What You Need to Know to Successfully Bring a Slip and Fall Case Against a Public Entity
Submitted by New Jersey Personal Injury Lawyer, Jeffrey Hark
In this case the trial court dismissed a cause of action by plaintiffs after they failed to prove the existence of a dangerous condition on public property under the New Jersey Tort Claims Act.
At the summary judgment level of the trial court reviewed all of the facts in a light most favorable to the nonmoving party, the plaintiff. The court kept in mind the standard of review, “that the evidence submitted by the party together with all legitimate inferences there from favoring the nonmoving party would require a submission of the issues to a trier of fact.”
In this case the plaintiff stepped on a concrete step at the township on the golf course. The only facts related to the actual step existing in the record was:
- plaintiff’s testimony that, “she felt something given away beneath her”,
- the 20 year veteran employee/groundskeeper’s testimony that he had no prior knowledge of any problem with the stairway although he did comment he believed the stairway was poorly designed and the country club staff used salt pellets instead of calcium chloride to remove snow and ice,
- he believed the caterers practice of using salt pellets was a safety hazard because this would “destroy the concrete”,
- he had warned one of the maître d’ of the club against using salt pellets including one time within a couple days of playing this fall,
- the groundskeepers supervisor testified he was not aware of any problems regarding the stairway and no member had ever reported any repairs or concerns with said stairway.
Because this is a township golf course the New Jersey Tort Claims act governs the legal analysis. There in the Act provides, “a public entity is immune from tort liability unless there is a specific statutory provision that makes answerable for negligent act or omissions.” The plaintiff must prove that a dangerous condition existed at the time of the injury, the injury was proximally caused by the dangerous condition, the dangerous condition was reasonably foreseeable to create a risk of the kind of injury which occurred, and the plaintiff must prove that the dangerous condition was caused by the negligence, omission, or wrongful act of the public employee acting within the scope of his or her employment and or the public entity had active or constructive notice of the dangerous condition for a sufficient of time prior to the injury to have taken measures to protect against the dangerous condition.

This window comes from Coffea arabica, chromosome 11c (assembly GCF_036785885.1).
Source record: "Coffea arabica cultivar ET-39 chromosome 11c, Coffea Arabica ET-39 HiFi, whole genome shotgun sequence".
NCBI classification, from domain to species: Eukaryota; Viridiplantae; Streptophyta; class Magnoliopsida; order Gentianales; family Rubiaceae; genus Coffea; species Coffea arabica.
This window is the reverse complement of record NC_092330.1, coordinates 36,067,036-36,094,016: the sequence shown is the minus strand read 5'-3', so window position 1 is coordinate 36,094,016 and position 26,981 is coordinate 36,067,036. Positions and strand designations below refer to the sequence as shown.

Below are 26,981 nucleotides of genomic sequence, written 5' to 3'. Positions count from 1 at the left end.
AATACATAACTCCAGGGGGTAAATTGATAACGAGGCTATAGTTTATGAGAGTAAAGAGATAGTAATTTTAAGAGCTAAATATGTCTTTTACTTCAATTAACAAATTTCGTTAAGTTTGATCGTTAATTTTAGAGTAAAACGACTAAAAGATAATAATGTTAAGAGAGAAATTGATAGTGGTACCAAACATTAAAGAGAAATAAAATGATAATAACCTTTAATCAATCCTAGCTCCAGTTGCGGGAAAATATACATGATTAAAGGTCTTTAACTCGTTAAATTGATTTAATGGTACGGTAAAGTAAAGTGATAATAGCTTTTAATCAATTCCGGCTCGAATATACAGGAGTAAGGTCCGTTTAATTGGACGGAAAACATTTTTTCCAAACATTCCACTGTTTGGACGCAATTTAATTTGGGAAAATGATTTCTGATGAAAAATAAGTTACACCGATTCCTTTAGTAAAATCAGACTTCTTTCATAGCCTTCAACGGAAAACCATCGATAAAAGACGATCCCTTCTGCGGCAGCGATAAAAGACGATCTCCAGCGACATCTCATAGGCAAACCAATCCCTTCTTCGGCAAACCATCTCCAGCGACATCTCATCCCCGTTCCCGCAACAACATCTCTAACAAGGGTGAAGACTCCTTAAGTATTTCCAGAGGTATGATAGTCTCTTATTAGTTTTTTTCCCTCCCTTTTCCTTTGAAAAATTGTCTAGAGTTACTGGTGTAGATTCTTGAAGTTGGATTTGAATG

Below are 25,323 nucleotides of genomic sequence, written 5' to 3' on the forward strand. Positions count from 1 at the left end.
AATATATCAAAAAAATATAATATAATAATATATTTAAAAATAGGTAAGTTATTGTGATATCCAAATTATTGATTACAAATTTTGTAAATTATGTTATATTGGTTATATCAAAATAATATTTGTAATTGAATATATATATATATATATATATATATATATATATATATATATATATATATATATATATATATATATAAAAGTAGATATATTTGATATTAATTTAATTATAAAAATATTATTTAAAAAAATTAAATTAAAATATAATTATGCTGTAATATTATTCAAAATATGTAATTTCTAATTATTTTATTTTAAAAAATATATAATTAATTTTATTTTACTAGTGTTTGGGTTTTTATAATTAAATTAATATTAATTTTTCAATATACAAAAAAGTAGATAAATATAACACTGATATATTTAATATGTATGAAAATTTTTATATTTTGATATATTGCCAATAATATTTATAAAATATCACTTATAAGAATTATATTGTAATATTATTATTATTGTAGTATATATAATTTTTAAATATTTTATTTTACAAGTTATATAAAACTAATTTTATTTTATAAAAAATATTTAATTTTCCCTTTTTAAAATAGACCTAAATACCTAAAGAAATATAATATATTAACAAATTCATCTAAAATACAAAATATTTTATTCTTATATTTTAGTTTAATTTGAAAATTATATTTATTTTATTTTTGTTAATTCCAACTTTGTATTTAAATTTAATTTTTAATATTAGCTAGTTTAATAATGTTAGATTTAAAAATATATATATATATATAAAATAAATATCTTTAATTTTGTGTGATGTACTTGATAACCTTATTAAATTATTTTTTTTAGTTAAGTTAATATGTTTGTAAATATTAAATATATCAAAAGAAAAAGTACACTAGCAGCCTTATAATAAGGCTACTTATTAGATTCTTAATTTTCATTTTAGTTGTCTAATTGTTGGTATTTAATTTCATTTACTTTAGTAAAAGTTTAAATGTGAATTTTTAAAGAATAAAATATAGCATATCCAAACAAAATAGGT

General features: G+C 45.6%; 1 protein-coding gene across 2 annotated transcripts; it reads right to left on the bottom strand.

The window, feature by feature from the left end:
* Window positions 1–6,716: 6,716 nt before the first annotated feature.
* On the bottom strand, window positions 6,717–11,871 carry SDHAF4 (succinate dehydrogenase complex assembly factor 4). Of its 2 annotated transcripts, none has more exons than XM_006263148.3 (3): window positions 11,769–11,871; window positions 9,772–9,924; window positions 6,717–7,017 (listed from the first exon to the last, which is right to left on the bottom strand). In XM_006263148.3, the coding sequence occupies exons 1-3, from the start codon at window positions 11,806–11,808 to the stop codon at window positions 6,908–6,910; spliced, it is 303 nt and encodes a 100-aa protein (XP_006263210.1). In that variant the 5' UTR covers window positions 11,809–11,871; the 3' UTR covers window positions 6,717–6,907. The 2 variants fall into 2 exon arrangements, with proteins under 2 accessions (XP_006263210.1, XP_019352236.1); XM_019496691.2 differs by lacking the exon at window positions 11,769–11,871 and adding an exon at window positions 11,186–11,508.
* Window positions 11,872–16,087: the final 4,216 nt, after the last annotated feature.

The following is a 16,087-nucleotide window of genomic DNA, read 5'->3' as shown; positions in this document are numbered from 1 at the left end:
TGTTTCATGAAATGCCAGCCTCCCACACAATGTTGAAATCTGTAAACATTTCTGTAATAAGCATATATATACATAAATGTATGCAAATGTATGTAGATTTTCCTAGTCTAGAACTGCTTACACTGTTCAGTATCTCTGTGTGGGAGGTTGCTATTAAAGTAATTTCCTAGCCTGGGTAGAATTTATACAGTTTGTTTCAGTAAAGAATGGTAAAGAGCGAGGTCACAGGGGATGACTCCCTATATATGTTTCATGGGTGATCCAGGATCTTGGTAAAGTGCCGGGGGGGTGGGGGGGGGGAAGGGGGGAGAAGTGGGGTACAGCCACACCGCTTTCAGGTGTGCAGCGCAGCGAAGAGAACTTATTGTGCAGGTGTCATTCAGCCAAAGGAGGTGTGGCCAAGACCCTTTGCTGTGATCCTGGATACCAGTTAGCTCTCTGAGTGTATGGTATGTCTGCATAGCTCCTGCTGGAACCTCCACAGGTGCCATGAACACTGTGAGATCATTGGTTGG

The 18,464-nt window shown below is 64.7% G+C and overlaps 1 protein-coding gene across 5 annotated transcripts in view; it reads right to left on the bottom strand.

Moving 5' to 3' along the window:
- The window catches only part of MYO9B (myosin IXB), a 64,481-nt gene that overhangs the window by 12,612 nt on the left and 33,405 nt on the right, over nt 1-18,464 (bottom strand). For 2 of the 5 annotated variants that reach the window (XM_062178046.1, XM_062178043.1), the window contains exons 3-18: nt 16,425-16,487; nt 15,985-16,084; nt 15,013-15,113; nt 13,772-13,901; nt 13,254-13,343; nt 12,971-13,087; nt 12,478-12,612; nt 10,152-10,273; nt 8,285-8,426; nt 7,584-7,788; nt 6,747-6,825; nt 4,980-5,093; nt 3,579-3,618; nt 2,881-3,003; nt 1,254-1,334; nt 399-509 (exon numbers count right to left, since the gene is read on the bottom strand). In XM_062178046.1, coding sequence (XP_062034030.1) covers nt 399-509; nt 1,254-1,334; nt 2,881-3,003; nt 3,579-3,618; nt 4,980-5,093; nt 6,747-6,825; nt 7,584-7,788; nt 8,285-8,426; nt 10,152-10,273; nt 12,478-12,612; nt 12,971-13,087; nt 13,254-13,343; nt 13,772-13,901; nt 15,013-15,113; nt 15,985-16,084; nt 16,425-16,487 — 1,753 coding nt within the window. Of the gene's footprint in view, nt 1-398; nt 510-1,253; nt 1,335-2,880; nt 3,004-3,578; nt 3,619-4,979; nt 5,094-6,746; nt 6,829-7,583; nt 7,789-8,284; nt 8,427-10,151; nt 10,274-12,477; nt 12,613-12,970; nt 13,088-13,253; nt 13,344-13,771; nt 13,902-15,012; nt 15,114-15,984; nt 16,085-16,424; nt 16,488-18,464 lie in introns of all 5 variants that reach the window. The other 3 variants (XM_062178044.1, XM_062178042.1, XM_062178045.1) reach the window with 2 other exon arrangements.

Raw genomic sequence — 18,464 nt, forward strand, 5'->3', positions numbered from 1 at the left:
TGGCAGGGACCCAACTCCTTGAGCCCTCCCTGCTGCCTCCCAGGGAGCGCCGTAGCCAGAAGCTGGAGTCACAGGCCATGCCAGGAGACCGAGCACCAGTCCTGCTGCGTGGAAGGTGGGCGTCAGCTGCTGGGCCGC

In other words the public entity must have had the opportunity (sufficient time) to prevent the existence of the dangerous condition and had not done so. Presence of the dangerous condition alone is not adequate to be successful.
Plaintiff argued in the appeal, based on the groundskeepers comments, that defendant was aware of “something “. The Appellate Division rejected this argument because “something” does not create proof by preponderance of evidence that that “something” was a dangerous condition.”
In other words, these plaintiffs did not prove:
- actual or constructive notice of the existence of a dangerous condition,
- for a sufficient period of time.
As a result, their claim against the township was dismissed.
Jeffrey S. Hark, Esq.
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